Anyone who is “disturbed” or “offended” by this sort of proposal who reads OB would have to be a severe masochist.

      • Tony

        * raises hand *

      • Tony

        Profiting off information you think you have about your friends rather than trying to help them with it.

      • Martin-2

        How does one preclude the other?

      • Julia Wise

        For one, it gives people an incentive to sabotage their friends’ relationships to lessen their chance of bearing children in the usual fashion.

        Consider doing the same thing with a towtruck company – like frozen eggs, it provides a useful service, but one that you only need if a misfortune has occurred. It would feel very uncomfortable to bet on a friend’s car breaking down.

    • Alphaceph

      “Imagine the fun buying and selling conditional shares regarding the young women that you know”

      Robin, I love you, you are indeed a rare creature.

      However the above idea manages to violate multiple different unstated taboos that our society holds.

      If I tried to come up with an idea that would offend western liberals as much as possible, I don’t think I could do better than this.

  • http://www.moreright.net/ Konkvistador

    Accurate predictions about the fertility of highly educated young women are likely to be upsetting to them. Accurate predictions and bets about which women are likely to be able to afford such services also. Educated, likely not too fertile and not too financially secure women would be outraged. Even though it would help them have more children if they want them, I imagine narrative would go like this:

    “women’s chance for a family being ransomed back to them”

    And suddenly having your eggs frozen to have children whenever you want would become a newly discoveredh human right and too sacred for icky buisness to handle. The irony that it was icky buisness that made women realize they were mistaken about their likely fertility and allowed them ways to improve it, leading to outrage about evil buisness will not be noticed.

    In practice this proposal is “fertility difficulty futures”, and the truth about such things is very much in conflict with our currently popular narratives. Think taking on college debt vs. being pretty and marrying well.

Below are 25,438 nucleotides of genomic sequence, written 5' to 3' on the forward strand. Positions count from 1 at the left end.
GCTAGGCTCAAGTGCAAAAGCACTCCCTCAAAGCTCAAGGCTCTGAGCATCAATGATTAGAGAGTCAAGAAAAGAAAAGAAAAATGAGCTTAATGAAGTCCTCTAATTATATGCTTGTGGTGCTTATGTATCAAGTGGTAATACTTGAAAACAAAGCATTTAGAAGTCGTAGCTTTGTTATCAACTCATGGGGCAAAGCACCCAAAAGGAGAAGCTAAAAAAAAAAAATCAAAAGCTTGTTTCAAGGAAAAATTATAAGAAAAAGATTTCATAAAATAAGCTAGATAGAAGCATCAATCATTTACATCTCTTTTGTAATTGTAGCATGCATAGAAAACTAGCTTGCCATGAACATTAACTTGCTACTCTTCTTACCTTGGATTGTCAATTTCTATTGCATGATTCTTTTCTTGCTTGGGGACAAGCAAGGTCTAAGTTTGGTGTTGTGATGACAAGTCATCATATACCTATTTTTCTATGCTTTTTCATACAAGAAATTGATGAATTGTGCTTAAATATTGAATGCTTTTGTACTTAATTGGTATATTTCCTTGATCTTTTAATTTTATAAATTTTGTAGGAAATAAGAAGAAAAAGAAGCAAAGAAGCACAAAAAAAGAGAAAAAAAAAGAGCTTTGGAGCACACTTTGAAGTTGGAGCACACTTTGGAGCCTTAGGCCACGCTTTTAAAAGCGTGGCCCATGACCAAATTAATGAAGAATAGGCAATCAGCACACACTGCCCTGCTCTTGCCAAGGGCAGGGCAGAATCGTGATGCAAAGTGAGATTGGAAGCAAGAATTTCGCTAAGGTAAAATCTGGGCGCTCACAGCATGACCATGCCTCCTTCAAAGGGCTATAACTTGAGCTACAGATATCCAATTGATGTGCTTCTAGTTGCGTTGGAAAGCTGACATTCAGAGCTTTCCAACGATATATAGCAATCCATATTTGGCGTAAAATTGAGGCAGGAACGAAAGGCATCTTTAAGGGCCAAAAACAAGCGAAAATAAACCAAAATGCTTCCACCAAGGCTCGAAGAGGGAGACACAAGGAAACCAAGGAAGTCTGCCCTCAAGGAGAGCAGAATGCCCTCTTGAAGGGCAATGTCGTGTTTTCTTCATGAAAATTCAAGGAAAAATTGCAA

“sexist agenda promoting backward social arrangements”

    Making accurate predictions about people’s life outcomes, talents and consequences of sexual choices is pretty haram. We get away using a lot of good info (that we very much need) because it is effectively hidden from the public and more importantly pundits/activists by inferential distances.

    Sometimes decades of motivated talmud-level rules lawyering ethical thinking can allow us to escape some of the more costly aspects of the values we claim to hold. The problem is this is a process that works better for legacy convenience than it does for innovation.

    A publicy price is easily legible information and likely shunned for that reason.

    • SanguineEmpiricist

      Well said.

  • Sam Dangremond

    “I’m somewhat mystified”

    Ahh, stop giving them fuel for the fire:

    http://www.smbc-comics.com/?id=3507#comic

  • Joshua Brulé

    I feel like being a regular overcoming bias reader has done… something to my brain.

    I, too, have a vague sense that people would be greatly offended by egg futures, and that a female only business would offend less. And I can think of vaguely plausible-sounding reasons for this, but none are very convincing to me.

    I’m going to go stir up some trouble and ask some of my blue tribe and red tribe friends about this. (Like endril, I have a feeling that the blue tribe will be a lot more upset, but I’m not entirely sure why.)

  • D_Malik

    Very interesting. Does anyone have recommendations of resources/books containing similarly creative uses for economics? Seems like it could be valuable to develop the skill of seeing these.

  • Myra Esoteric

    Why not? A couple of years ago, people were disturbed by the existence of SLABS, student loan backed investments. How about marketing this as a service for executives and use mottoes about gender equality and stuff.

  • Tyrrell_McAllister

    I personally feel emotionally uncomfortable with this business model. When I asked my brain why, this is what it said: